“Mustn’t tell anyone. The SB don’t want to frighten them off if there’s a chance of catching them unawares.”

  “I hadn’t realized you were so close to the Prime Minister,” she said with growing awe. “What a terrible time for…” She suddenly gasped. “Are you all right, Roger? You’re looking very upset. Your, your eyes…” she stammered.

  O’Neill’s eyes were rotating wildly, sucking still further lurid hallucinations into his brain. His attention seemed to have strayed elsewhere; he was no longer with the young woman but in some other world, with some other conversation. His eyes wavered back to her but they were gone again in an instant. They were bloodshot and watering, had no focus, his nose was dribbling like an old man’s in winter; he gave it a cursory and unsuccessful wipe with the back of his hand. As she watched, his face turned to an ashen gray, his body twitched and he stood up sharply. He appeared terrified, as if the walls were falling in on him.

  She looked on helplessly, unsure what he needed, too embarrassed to make a public scene. She moved to take his arm and support him, but as she did so he turned on her and lost his balance. He grabbed at her to steady himself, caught her blouse, and a couple of buttons popped.

“Get out of my way, get out of my way,” he snarled.

  He thrust her violently backwards and she fell into a table laden with glasses before sprawling back onto the sofa. The crash of glass onto the floor stopped all conversation as everyone in the room turned to see what was going on. More buttons had gone and her left breast stood exposed.

There was absolute silence as O’Neill stumbled toward the door, pushing still more people out of the way before he tumbled into the night, leaving behind a room of shocked faces and a young girl clutching at her tattered clothing and fighting back tears of humiliation. An elderly female guest began helping her rearrange herself and shepherding her toward the bathroom. As the bathroom door shut behind them, the room instantly flooded with speculation that quickly grew into a broad sea of gossip that would keep them engaged and entertained all evening.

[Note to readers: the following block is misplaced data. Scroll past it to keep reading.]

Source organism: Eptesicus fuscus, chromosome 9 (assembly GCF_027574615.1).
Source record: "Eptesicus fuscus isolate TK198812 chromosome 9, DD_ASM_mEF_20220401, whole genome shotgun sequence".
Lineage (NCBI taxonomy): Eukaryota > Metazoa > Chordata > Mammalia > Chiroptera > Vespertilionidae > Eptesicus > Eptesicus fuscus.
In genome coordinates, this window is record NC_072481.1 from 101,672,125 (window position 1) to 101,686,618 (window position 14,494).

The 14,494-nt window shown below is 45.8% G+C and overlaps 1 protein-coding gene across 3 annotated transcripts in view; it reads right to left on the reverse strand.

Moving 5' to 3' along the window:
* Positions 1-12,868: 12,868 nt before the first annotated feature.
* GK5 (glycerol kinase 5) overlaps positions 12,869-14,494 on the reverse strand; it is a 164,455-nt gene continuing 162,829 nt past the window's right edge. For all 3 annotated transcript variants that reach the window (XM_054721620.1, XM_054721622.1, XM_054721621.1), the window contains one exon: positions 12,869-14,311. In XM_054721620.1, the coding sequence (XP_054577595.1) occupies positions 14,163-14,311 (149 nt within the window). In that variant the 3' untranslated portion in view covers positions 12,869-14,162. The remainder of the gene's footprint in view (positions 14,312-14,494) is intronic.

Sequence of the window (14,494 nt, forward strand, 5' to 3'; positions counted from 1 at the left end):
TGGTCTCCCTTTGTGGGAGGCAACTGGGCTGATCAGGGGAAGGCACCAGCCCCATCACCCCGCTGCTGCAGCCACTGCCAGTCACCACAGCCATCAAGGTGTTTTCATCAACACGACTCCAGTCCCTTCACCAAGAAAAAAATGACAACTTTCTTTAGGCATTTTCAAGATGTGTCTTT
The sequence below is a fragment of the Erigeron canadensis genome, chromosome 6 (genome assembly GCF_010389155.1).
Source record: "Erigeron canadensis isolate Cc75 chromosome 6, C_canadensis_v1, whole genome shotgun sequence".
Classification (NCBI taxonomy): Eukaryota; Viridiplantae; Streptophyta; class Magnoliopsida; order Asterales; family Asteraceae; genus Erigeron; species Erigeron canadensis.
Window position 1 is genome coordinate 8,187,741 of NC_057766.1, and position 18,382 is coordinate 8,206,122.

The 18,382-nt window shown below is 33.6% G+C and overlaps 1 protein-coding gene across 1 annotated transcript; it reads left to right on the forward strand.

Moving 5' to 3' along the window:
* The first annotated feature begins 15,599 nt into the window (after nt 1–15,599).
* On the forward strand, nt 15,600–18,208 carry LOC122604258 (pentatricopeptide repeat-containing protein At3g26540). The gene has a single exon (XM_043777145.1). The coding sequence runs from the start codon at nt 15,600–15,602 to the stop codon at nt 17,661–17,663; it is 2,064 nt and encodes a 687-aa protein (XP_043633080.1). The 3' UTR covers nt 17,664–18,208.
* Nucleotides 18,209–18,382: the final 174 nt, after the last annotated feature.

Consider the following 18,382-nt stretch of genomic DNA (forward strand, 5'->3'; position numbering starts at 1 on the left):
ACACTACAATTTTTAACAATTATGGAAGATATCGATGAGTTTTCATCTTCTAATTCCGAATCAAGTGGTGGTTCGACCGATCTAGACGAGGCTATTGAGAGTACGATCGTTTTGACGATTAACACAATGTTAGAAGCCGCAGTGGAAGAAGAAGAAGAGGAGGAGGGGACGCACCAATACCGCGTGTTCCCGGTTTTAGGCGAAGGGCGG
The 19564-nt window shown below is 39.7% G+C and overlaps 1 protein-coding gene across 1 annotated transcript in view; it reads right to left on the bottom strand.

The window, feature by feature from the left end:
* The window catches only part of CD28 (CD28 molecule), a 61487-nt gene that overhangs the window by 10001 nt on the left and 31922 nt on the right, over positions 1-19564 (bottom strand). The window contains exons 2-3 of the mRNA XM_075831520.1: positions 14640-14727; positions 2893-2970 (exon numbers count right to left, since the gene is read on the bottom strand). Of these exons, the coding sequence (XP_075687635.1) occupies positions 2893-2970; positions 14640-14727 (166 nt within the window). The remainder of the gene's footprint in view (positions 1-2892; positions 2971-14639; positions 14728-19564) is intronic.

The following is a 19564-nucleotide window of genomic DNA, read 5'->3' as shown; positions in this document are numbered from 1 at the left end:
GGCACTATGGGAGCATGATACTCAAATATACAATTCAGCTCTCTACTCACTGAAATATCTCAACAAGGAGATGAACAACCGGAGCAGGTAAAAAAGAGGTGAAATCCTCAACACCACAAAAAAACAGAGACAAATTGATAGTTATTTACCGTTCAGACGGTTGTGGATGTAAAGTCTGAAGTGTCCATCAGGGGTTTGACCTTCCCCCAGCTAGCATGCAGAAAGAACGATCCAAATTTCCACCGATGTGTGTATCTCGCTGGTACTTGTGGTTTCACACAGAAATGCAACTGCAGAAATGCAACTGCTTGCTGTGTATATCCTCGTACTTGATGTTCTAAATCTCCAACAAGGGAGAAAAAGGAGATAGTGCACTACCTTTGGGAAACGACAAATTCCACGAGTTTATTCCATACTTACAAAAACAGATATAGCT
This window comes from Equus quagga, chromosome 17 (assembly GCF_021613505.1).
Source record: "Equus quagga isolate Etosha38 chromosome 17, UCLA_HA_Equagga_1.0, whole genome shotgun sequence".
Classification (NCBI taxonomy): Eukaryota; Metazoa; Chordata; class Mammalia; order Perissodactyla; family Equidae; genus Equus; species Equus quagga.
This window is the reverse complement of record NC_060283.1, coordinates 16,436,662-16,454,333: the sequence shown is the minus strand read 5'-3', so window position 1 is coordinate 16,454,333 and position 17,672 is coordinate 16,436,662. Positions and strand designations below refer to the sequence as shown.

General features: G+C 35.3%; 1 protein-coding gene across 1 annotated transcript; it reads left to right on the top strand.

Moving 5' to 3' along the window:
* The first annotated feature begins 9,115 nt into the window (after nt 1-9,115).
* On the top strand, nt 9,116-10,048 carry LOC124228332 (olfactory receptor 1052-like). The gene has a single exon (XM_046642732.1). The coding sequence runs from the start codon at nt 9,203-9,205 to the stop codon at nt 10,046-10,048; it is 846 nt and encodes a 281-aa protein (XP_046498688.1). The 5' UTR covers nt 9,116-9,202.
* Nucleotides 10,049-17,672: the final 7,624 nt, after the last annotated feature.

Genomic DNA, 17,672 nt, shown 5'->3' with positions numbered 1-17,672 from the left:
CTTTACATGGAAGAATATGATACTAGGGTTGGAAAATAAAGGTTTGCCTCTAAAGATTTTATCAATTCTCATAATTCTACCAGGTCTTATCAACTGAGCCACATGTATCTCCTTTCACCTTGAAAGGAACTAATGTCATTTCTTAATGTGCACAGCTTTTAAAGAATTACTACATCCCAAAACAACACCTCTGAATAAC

Penny Guy did not join in the gossip. A moment before, she had been laughing merrily, thoroughly enjoying the engaging wit and Merseyside charm of Patrick Woolton. Urquhart had introduced them more than an hour earlier and had ensured that the champagne flowed as easily as their conversation. But the moment of magic had dissolved in the uproar and Penny’s bright smile withered into an expression of abject misery. She fought a losing battle to control the tears, which spilled down her cheeks and seemed unstoppable despite the encouragement and large white handkerchief that Woolton had provided. Her pain was all too real.

  “He’s really a kind man, brilliant at what he does,” she explained. “But sometimes it all seems to get too much for him and he goes a little crazy. It’s so out of character.” As she pleaded for him the tears flowed still faster.

“Penny. I’m so sorry, love. Look, you need to get out of this bloody place.

My bungalow’s next door. What say you we go and dry you off there, OK?”

  She knew what would happen. But it no longer seemed to matter very much. She nodded in gratitude and the couple squeezed their way through the crowd. No one seemed to notice as they eased their way out of the room, except Urquhart. His eyes followed them through the door where Landless and O’Neill had gone before. He felt deeply content. This was turning out to be a party to remember.